|London Borough of Tower Hamlets|
Greater London England
Postal Code: EC3
|Cemetery notes and/or description:|
The Tower Hill Memorial is divided in two sections. The front section is dedicated to those who died during World War 1 between 1914 to 1918. The larger section which approximates a circle is dedicated to those who died during World War II between 1939 to 1945. It is specifically for the Merchant Navy and Fishing Fleet members who died at sea and have no known grave. A large inscription at the front of the World War II section reads: "The Twenty Four Thousand of the Merchant Navy and Fishing Fleets whose names are honoured on the walls of this garden gave their lives for their country and have no grave but the sea." There are also two small plaques, one in each section, which describes the layout of the memorial:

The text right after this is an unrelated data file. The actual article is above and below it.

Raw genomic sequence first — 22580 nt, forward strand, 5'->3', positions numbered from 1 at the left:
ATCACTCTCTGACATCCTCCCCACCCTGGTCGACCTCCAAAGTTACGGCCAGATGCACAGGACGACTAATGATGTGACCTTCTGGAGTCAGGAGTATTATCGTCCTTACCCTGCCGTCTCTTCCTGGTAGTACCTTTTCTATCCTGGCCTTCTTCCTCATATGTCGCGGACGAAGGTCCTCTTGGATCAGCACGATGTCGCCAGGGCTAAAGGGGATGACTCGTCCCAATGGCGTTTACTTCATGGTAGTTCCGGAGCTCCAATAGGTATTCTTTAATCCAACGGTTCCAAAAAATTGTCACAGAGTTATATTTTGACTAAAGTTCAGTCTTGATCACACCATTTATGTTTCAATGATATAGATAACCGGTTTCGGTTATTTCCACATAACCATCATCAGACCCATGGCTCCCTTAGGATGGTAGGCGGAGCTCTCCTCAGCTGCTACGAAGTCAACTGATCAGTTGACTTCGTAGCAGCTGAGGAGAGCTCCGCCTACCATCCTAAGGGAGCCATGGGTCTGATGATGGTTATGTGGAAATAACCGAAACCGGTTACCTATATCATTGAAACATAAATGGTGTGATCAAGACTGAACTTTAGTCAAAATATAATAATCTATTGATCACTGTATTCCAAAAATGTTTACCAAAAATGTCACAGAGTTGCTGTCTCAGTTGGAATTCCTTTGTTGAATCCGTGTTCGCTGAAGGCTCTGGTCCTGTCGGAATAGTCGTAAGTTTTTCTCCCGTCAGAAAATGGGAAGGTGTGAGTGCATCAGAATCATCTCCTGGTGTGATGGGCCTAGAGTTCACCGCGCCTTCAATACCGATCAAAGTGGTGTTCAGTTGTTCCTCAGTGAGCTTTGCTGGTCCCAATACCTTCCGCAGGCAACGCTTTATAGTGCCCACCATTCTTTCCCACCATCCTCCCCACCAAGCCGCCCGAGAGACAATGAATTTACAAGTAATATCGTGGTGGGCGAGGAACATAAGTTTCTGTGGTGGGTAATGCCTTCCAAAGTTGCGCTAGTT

1914 – 1918
The names of the dead are to be found under the names of the ships in which they were serving. The ships of the Merchant Navy are in alphabetical order, followed by those of the Fishing Fleet similarly arranged. The ships of the Merchant Navy begin at the point indicated on the plan by "A" and continue, as shown by the arrows, to "B" and from "C" to D". The vessels of the Fishing Fleets are set out in the same manner from "E" to F".
1939 – 1945
The names of the dead are to be found under the names of the ships in which they were serving. The ships of the Merchant Navy are arranged in alphabetical order on panels 1 to 121 and panels 130 to 132. Panel 122 bears the names of the men of the Lighthouse and Pilotage Services. Vessels of the Fishing Fleets appear on panels 123 to 129.
If visitors have difficulty in finding a name, they are advised to consult the Registers containing lists in alphabetical order of all those commemorated on this memorial at the office of the Corporation of Trinity House in this Square, (Side entrance Cooper's Row) or contact the Commonwealth War Graves Commission, Jenton Road, Sydenham, Leamington Spa, Warwickwhire, CV31 1XS. Telephone 01926 330137.
[text edited by Geoffrey Gillon]